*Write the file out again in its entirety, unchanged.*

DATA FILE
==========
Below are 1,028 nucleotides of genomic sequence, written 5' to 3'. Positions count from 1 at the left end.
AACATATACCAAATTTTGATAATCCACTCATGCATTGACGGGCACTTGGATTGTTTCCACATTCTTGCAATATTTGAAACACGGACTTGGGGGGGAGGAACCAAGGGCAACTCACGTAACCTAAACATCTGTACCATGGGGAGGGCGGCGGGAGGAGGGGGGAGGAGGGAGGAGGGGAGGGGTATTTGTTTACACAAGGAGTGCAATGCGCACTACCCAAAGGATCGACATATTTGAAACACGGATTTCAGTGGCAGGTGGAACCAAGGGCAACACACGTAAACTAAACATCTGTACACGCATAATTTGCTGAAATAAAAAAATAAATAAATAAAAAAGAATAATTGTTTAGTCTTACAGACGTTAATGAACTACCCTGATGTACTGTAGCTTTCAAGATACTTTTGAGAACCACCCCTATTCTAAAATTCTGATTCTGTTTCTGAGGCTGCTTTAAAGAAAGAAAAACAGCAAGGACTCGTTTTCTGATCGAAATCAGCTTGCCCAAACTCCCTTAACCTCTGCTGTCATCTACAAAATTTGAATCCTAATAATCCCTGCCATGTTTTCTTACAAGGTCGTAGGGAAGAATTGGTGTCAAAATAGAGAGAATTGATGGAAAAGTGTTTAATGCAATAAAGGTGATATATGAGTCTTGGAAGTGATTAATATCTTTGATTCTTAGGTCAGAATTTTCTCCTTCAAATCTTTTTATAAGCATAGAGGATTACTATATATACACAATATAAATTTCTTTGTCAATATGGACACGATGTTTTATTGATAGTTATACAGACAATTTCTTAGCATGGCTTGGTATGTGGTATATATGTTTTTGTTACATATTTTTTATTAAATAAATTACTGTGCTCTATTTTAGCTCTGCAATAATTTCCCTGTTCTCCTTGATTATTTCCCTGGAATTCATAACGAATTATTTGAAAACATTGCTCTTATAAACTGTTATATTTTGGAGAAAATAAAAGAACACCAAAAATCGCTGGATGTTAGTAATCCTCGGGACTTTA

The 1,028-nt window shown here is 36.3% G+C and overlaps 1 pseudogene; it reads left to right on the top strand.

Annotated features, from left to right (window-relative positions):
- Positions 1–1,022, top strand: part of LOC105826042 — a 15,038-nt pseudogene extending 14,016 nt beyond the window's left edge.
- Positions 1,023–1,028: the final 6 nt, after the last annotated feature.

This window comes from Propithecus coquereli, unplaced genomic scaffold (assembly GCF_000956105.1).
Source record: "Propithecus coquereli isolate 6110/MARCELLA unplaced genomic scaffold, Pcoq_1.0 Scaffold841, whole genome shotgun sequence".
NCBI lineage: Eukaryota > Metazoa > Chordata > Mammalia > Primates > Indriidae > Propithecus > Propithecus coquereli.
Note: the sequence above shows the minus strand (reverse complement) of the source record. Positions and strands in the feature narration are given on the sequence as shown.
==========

Below are 1,028 nucleotides of genomic sequence, written 5' to 3'. Positions count from 1 at the left end.
AACATATACCAAATTTTGATAATCCACTCATGCATTGACGGGCACTTGGATTGTTTCCACATTCTTGCAATATTTGAAACACGGACTTGGGGGGGAGGAACCAAGGGCAACTCACGTAACCTAAACATCTGTACCATGGGGAGGGCGGCGGGAGGAGGGGGGAGGAGGGAGGAGGGGAGGGGTATTTGTTTACACAAGGAGTGCAATGCGCACTACCCAAAGGATCGACATATTTGAAACACGGATTTCAGTGGCAGGTGGAACCAAGGGCAACACACGTAAACTAAACATCTGTACACGCATAATTTGCTGAAATAAAAAAATAAATAAATAAAAAAGAATAATTGTTTAGTCTTACAGACGTTAATGAACTACCCTGATGTACTGTAGCTTTCAAGATACTTTTGAGAACCACCCCTATTCTAAAATTCTGATTCTGTTTCTGAGGCTGCTTTAAAGAAAGAAAAACAGCAAGGACTCGTTTTCTGATCGAAATCAGCTTGCCCAAACTCCCTTAACCTCTGCTGTCATCTACAAAATTTGAATCCTAATAATCCCTGCCATGTTTTCTTACAAGGTCGTAGGGAAGAATTGGTGTCAAAATAGAGAGAATTGATGGAAAAGTGTTTAATGCAATAAAGGTGATATATGAGTCTTGGAAGTGATTAATATCTTTGATTCTTAGGTCAGAATTTTCTCCTTCAAATCTTTTTATAAGCATAGAGGATTACTATATATACACAATATAAATTTCTTTGTCAATATGGACACGATGTTTTATTGATAGTTATACAGACAATTTCTTAGCATGGCTTGGTATGTGGTATATATGTTTTTGTTACATATTTTTTATTAAATAAATTACTGTGCTCTATTTTAGCTCTGCAATAATTTCCCTGTTCTCCTTGATTATTTCCCTGGAATTCATAACGAATTATTTGAAAACATTGCTCTTATAAACTGTTATATTTTGGAGAAAATAAAAGAACACCAAAAATCGCTGGATGTTAGTAATCCTCGGGACTTTA

The 1,028-nt window shown here is 36.3% G+C and overlaps 1 pseudogene; it reads left to right on the top strand.

Annotated features, from left to right (window-relative positions):
- Positions 1–1,022, top strand: part of LOC105826042 — a 15,038-nt pseudogene extending 14,016 nt beyond the window's left edge.
- Positions 1,023–1,028: the final 6 nt, after the last annotated feature.

This window comes from Propithecus coquereli, unplaced genomic scaffold (assembly GCF_000956105.1).
Source record: "Propithecus coquereli isolate 6110/MARCELLA unplaced genomic scaffold, Pcoq_1.0 Scaffold841, whole genome shotgun sequence".
NCBI lineage: Eukaryota > Metazoa > Chordata > Mammalia > Primates > Indriidae > Propithecus > Propithecus coquereli.
Note: the sequence above shows the minus strand (reverse complement) of the source record. Positions and strands in the feature narration are given on the sequence as shown.